"The proportion of people willing to pay higher prices for green policies, for the sake of the environment, that has fallen from 43% a decade to 26%," said our correspondent.

Mr Easton said many people were "pulling in their horns" in the midst of the recession.

The survey, which was conducted with a series of interviews with a random sample of adults in different parts of the UK, found the TV debates and social networking during last year's general election failed to make much difference to the public.

Only 26% of people who said they had little interest in politics watched the debates between Gordon Brown, David Cameron and Nick Clegg, compared with 74% of those who were keen on politics.

The survey found only 47% of the 18 to 34-year-olds interviewed voted last year, almost unchanged to the proportion who voted in 2005 or 2001 and far lower than the 73% turnout in 1997.

 

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  • rate this
    -1

    Comment number 728.

    "722. RedRebel54
    6 MINUTES AGO
    Mayna. We as a society allow them to operate under favourable conditions, even to the extent that wages are kept artificailly low so they can maximise profits."

    You really shouldn't believe everything your union sends you.

  • rate this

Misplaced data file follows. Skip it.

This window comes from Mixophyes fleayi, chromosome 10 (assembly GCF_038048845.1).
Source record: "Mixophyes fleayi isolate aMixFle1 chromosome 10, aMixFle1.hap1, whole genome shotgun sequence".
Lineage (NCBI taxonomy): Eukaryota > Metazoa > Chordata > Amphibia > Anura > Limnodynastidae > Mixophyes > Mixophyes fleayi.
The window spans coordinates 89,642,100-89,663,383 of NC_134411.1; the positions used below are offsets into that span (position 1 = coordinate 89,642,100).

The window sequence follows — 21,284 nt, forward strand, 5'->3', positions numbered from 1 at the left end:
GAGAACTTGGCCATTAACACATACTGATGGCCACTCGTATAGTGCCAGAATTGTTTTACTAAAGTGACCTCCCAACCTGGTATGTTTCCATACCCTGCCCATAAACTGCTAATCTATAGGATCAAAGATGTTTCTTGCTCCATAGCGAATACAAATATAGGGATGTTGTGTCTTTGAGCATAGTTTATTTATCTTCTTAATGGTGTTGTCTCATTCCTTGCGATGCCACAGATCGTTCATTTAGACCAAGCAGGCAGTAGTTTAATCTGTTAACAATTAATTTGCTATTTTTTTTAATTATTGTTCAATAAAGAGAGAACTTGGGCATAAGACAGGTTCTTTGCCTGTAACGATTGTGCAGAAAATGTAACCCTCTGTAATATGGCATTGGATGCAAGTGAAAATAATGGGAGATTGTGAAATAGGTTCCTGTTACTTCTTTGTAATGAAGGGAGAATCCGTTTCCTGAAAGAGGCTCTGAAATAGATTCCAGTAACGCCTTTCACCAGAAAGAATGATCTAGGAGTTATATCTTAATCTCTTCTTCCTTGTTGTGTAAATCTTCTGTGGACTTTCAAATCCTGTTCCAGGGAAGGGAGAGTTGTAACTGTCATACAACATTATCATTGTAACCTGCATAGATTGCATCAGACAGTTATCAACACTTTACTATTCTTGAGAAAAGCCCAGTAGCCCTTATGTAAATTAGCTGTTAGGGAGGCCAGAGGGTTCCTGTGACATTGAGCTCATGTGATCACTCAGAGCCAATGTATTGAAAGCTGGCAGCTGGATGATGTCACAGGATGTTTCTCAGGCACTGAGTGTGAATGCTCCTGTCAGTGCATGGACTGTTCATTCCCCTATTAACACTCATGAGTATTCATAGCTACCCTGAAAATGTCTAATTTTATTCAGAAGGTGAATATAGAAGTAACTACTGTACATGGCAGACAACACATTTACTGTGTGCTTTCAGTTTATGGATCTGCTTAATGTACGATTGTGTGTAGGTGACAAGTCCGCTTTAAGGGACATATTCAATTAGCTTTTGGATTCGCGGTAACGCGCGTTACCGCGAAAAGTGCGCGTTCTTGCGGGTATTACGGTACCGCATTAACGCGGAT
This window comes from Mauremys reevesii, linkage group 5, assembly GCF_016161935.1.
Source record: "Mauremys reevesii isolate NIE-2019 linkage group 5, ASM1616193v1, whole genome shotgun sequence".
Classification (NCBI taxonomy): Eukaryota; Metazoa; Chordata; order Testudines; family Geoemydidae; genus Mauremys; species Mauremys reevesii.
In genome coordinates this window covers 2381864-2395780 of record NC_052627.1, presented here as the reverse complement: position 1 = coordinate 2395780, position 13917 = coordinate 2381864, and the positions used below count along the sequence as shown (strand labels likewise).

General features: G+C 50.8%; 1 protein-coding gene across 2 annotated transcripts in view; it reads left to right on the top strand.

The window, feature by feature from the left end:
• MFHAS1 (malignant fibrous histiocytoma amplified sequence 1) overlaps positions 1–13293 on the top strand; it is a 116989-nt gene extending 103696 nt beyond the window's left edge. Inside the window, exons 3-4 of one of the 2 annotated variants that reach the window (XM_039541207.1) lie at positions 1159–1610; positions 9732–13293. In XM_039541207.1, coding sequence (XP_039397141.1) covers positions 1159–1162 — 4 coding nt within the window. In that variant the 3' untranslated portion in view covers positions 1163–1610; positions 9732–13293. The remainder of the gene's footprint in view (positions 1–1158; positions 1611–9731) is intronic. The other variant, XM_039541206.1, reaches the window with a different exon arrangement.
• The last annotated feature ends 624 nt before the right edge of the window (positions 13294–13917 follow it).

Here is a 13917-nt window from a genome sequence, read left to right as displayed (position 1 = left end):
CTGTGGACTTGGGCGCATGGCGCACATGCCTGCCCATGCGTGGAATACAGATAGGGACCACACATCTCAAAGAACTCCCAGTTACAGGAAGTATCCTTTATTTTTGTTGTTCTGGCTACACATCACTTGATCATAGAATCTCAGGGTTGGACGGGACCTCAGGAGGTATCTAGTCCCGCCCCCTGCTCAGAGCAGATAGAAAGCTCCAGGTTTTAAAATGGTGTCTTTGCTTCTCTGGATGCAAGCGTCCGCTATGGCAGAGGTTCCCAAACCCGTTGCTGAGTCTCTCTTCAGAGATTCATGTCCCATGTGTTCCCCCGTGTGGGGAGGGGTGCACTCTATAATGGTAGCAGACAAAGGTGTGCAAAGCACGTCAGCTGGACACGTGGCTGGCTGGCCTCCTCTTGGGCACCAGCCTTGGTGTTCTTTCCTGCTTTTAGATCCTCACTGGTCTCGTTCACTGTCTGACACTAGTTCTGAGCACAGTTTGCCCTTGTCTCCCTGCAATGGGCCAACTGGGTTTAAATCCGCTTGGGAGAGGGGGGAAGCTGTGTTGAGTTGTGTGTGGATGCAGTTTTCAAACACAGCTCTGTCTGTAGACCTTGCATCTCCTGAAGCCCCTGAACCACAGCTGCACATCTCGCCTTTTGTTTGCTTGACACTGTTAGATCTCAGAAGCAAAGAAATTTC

0

    Comment number 727.

    190#

    Stuart, I dont mean to be unsympathetic, having had a traumatic episode myself this year, but when you say its no fault of your own, you're partially right. The circumstances that led to it are probably not your fault. But how long you stay in that place is down to you and no-one else. You have to get yourself out of that place, it is not the state's responsibility.

  • rate this
    -1

    Comment number 726.

    Red Rebel
    Afraid wages are not artificially low; they are atrificially high! And keep that money for generations. We cannot compete with far east where wages ARE low. Would need to scrap wage floor and remove employment red tape to compete in manufacturing. And that is a whole other can of worms!

    Al Gore.
    Evil Banker. What else? ;)

  • rate this
    +2

    Comment number 725.

    722.RedRebel54
    "the very least they can do is pay what they owe in taxes"

    but they ARE paying their taxes, the fact that they may not be paying what YOU want them to is irrelevent, they are paying what they legally are obliged too - now, is that not a thought worth thinking on.

  • rate this
    +2

    Comment number 724.

    Thats why camerons big society is so out of touch.People are going the other way and keeping to themselves and its getting worse since the cuts

  • rate this
    +1

    Comment number 723.